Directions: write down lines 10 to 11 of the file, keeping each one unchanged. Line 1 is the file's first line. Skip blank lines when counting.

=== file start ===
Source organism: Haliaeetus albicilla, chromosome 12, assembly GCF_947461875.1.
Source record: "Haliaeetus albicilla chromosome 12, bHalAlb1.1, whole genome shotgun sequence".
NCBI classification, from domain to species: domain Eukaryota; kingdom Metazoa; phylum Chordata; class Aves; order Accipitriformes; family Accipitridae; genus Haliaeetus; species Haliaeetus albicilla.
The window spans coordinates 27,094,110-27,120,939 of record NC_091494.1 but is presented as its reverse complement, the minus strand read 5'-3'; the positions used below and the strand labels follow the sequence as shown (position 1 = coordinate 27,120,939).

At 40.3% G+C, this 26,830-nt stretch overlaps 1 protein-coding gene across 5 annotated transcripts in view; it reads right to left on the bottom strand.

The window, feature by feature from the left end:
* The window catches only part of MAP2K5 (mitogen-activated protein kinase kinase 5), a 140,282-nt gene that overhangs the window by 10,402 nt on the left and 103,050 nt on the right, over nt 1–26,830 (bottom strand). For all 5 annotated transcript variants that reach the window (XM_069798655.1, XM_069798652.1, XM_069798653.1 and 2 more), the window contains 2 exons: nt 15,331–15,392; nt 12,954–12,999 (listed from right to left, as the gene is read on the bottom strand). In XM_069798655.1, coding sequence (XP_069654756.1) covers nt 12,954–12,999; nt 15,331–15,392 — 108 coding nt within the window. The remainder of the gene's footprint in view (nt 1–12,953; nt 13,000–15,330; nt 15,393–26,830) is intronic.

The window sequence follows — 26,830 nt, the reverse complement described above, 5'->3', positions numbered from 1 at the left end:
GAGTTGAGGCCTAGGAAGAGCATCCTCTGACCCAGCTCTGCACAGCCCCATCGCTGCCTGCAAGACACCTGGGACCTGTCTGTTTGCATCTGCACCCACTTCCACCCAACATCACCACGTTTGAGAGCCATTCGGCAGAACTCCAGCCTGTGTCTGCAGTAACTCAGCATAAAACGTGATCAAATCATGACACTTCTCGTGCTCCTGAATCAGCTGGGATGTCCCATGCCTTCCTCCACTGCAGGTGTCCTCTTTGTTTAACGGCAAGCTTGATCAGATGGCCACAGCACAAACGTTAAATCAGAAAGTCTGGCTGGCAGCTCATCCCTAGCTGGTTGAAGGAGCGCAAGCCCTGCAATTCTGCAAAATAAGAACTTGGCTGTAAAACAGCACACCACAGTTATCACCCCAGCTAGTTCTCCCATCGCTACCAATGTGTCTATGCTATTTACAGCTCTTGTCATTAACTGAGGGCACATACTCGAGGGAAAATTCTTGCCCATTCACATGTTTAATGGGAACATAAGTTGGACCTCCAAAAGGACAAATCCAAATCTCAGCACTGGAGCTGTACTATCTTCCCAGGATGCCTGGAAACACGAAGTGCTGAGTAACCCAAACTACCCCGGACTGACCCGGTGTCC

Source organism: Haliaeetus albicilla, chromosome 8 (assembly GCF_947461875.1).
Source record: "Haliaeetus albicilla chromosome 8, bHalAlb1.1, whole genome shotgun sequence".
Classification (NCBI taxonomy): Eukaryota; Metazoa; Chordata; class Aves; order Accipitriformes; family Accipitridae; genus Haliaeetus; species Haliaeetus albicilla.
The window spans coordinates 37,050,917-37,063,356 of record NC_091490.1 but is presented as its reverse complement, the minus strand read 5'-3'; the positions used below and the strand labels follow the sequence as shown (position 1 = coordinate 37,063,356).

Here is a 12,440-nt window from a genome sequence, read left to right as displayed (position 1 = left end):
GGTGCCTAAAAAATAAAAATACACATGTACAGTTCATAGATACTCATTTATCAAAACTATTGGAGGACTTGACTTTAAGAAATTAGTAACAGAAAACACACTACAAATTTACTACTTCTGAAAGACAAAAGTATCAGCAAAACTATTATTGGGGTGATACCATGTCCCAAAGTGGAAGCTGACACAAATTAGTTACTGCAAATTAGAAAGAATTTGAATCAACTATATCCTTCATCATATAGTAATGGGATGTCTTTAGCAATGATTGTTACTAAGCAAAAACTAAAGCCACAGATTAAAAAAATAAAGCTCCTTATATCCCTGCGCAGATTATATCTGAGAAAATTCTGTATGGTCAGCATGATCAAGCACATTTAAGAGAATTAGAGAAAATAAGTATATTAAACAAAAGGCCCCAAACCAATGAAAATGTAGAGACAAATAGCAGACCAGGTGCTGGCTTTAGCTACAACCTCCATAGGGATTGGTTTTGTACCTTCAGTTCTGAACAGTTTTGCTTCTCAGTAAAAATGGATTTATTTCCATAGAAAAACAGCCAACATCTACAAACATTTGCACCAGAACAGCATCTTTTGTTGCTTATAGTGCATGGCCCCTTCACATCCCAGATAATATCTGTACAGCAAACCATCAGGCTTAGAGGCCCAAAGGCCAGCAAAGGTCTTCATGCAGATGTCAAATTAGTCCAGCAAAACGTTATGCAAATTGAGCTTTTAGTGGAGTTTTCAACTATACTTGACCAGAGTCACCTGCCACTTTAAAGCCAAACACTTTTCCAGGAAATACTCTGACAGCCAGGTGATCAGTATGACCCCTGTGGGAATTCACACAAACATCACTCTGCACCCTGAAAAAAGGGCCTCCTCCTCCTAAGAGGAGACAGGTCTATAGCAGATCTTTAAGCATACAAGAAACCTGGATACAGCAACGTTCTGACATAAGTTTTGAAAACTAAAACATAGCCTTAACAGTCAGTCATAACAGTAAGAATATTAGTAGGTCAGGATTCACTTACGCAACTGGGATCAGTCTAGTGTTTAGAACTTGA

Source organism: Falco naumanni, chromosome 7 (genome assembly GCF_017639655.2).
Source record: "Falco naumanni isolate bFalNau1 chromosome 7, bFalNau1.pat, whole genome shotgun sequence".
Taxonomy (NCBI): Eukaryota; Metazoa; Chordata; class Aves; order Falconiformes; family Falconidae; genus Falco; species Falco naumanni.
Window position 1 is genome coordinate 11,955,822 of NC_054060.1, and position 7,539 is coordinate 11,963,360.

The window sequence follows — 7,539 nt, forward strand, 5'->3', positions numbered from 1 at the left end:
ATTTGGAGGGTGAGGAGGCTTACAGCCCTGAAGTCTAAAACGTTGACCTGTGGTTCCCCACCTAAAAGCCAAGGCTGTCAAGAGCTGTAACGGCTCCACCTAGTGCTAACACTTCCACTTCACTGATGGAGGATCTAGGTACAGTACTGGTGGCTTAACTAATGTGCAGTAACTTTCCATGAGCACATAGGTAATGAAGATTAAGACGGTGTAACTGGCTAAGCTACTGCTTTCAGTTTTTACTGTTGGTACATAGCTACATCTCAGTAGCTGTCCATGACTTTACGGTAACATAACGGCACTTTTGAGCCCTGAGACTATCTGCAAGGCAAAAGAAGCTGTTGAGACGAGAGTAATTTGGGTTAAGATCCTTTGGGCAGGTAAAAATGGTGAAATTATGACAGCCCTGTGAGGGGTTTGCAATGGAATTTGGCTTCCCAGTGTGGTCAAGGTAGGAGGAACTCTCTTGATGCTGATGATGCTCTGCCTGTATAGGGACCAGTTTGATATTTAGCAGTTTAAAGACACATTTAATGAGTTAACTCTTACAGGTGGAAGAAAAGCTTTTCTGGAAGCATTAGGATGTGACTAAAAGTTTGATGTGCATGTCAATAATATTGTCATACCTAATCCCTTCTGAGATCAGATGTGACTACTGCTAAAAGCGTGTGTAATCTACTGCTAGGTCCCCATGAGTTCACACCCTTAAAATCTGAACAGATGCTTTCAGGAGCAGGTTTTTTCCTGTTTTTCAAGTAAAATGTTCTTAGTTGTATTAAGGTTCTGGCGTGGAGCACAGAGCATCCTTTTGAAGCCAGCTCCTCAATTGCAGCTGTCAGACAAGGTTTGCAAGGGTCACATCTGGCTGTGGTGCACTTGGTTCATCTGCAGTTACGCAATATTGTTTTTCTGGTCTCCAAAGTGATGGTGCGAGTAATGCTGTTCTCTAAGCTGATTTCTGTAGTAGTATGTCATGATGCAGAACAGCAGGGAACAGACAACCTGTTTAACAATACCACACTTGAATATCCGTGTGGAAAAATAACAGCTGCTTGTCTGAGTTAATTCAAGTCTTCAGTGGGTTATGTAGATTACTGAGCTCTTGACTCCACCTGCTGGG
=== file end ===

Source organism: Haliaeetus albicilla, chromosome 8 (assembly GCF_947461875.1).
Source record: "Haliaeetus albicilla chromosome 8, bHalAlb1.1, whole genome shotgun sequence".